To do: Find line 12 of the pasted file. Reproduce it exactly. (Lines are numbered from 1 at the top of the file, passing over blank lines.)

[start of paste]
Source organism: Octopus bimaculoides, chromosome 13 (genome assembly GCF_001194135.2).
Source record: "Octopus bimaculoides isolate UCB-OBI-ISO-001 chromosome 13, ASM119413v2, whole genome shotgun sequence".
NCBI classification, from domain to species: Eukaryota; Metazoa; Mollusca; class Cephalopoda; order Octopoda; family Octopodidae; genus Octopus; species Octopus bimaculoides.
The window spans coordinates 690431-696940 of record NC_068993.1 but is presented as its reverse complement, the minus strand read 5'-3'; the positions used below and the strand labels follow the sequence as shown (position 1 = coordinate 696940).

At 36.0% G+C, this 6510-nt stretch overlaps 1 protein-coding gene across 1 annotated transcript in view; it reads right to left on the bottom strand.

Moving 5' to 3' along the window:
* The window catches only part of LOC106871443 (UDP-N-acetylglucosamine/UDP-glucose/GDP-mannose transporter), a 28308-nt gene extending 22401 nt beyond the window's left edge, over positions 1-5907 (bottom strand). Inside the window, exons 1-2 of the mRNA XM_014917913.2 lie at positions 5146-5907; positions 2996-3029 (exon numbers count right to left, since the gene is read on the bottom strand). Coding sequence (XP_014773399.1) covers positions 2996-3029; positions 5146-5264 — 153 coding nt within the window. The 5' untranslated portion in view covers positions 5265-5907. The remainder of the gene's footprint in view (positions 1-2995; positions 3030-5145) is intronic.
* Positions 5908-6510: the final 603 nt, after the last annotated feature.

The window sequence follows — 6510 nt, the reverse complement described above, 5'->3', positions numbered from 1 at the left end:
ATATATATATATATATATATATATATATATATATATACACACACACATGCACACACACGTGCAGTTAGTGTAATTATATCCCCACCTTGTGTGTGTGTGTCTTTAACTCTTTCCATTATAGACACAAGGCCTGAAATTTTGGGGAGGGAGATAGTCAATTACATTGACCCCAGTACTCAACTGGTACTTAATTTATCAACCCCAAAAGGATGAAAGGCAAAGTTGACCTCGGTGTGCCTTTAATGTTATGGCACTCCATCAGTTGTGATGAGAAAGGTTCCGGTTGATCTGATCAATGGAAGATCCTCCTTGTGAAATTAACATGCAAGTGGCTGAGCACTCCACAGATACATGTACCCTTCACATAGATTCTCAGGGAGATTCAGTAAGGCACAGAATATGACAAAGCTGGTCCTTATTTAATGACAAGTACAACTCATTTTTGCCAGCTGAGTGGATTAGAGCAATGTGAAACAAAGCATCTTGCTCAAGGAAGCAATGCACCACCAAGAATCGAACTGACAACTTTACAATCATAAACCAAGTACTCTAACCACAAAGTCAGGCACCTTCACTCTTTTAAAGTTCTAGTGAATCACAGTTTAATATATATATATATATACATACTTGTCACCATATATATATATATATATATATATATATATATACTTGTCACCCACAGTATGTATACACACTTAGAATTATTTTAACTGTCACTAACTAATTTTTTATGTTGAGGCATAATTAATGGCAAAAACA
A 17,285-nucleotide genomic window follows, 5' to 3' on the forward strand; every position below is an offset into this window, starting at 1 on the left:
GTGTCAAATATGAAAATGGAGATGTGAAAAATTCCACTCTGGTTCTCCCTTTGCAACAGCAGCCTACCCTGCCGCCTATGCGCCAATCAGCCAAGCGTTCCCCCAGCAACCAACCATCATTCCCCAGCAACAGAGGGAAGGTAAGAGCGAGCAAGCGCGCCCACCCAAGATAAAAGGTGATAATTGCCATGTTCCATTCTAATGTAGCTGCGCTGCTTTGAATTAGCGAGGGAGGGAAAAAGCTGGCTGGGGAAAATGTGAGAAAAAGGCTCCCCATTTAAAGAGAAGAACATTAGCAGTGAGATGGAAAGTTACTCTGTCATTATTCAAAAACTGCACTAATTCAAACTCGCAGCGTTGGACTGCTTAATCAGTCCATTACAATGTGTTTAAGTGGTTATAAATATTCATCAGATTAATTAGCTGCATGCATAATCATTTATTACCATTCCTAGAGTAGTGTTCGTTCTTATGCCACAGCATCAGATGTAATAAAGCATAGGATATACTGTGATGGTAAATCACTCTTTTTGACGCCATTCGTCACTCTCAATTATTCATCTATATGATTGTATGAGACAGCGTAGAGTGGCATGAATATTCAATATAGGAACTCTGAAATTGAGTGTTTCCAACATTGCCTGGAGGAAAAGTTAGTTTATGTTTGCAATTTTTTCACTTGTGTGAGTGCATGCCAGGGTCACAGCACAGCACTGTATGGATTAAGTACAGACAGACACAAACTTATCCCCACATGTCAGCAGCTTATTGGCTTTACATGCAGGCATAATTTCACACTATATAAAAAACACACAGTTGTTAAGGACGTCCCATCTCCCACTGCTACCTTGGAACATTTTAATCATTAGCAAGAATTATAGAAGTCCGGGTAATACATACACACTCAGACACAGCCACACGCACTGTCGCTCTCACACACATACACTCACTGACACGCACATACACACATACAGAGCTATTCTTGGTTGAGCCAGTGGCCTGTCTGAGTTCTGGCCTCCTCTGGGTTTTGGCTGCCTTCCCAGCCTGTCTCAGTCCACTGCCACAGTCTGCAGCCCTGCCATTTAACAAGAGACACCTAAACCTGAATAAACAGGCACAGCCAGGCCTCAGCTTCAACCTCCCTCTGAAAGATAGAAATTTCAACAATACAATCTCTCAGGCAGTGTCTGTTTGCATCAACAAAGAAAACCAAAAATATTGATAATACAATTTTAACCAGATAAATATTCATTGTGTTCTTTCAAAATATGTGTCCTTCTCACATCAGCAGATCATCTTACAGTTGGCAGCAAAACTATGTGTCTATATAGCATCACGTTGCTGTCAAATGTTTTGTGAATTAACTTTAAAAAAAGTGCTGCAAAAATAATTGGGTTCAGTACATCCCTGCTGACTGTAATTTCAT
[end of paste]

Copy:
GTGTCAAATATGAAAATGGAGATGTGAAAAATTCCACTCTGGTTCTCCCTTTGCAACAGCAGCCTACCCTGCCGCCTATGCGCCAATCAGCCAAGCGTTCCCCCAGCAACCAACCATCATTCCCCAGCAACAGAGGGAAGGTAAGAGCGAGCAAGCGCGCCCACCCAAGATAAAAGGTGATAATTGCCATGTTCCATTCTAATGTAGCTGCGCTGCTTTGAATTAGCGAGGGAGGGAAAAAGCTGGCTGGGGAAAATGTGAGAAAAAGGCTCCCCATTTAAAGAGAAGAACATTAGCAGTGAGATGGAAAGTTACTCTGTCATTATTCAAAAACTGCACTAATTCAAACTCGCAGCGTTGGACTGCTTAATCAGTCCATTACAATGTGTTTAAGTGGTTATAAATATTCATCAGATTAATTAGCTGCATGCATAATCATTTATTACCATTCCTAGAGTAGTGTTCGTTCTTATGCCACAGCATCAGATGTAATAAAGCATAGGATATACTGTGATGGTAAATCACTCTTTTTGACGCCATTCGTCACTCTCAATTATTCATCTATATGATTGTATGAGACAGCGTAGAGTGGCATGAATATTCAATATAGGAACTCTGAAATTGAGTGTTTCCAACATTGCCTGGAGGAAAAGTTAGTTTATGTTTGCAATTTTTTCACTTGTGTGAGTGCATGCCAGGGTCACAGCACAGCACTGTATGGATTAAGTACAGACAGACACAAACTTATCCCCACATGTCAGCAGCTTATTGGCTTTACATGCAGGCATAATTTCACACTATATAAAAAACACACAGTTGTTAAGGACGTCCCATCTCCCACTGCTACCTTGGAACATTTTAATCATTAGCAAGAATTATAGAAGTCCGGGTAATACATACACACTCAGACACAGCCACACGCACTGTCGCTCTCACACACATACACTCACTGACACGCACATACACACATACAGAGCTATTCTTGGTTGAGCCAGTGGCCTGTCTGAGTTCTGGCCTCCTCTGGGTTTTGGCTGCCTTCCCAGCCTGTCTCAGTCCACTGCCACAGTCTGCAGCCCTGCCATTTAACAAGAGACACCTAAACCTGAATAAACAGGCACAGCCAGGCCTCAGCTTCAACCTCCCTCTGAAAGATAGAAATTTCAACAATACAATCTCTCAGGCAGTGTCTGTTTGCATCAACAAAGAAAACCAAAAATATTGATAATACAATTTTAACCAGATAAATATTCATTGTGTTCTTTCAAAATATGTGTCCTTCTCACATCAGCAGATCATCTTACAGTTGGCAGCAAAACTATGTGTCTATATAGCATCACGTTGCTGTCAAATGTTTTGTGAATTAACTTTAAAAAAAGTGCTGCAAAAATAATTGGGTTCAGTACATCCCTGCTGACTGTAATTTCAT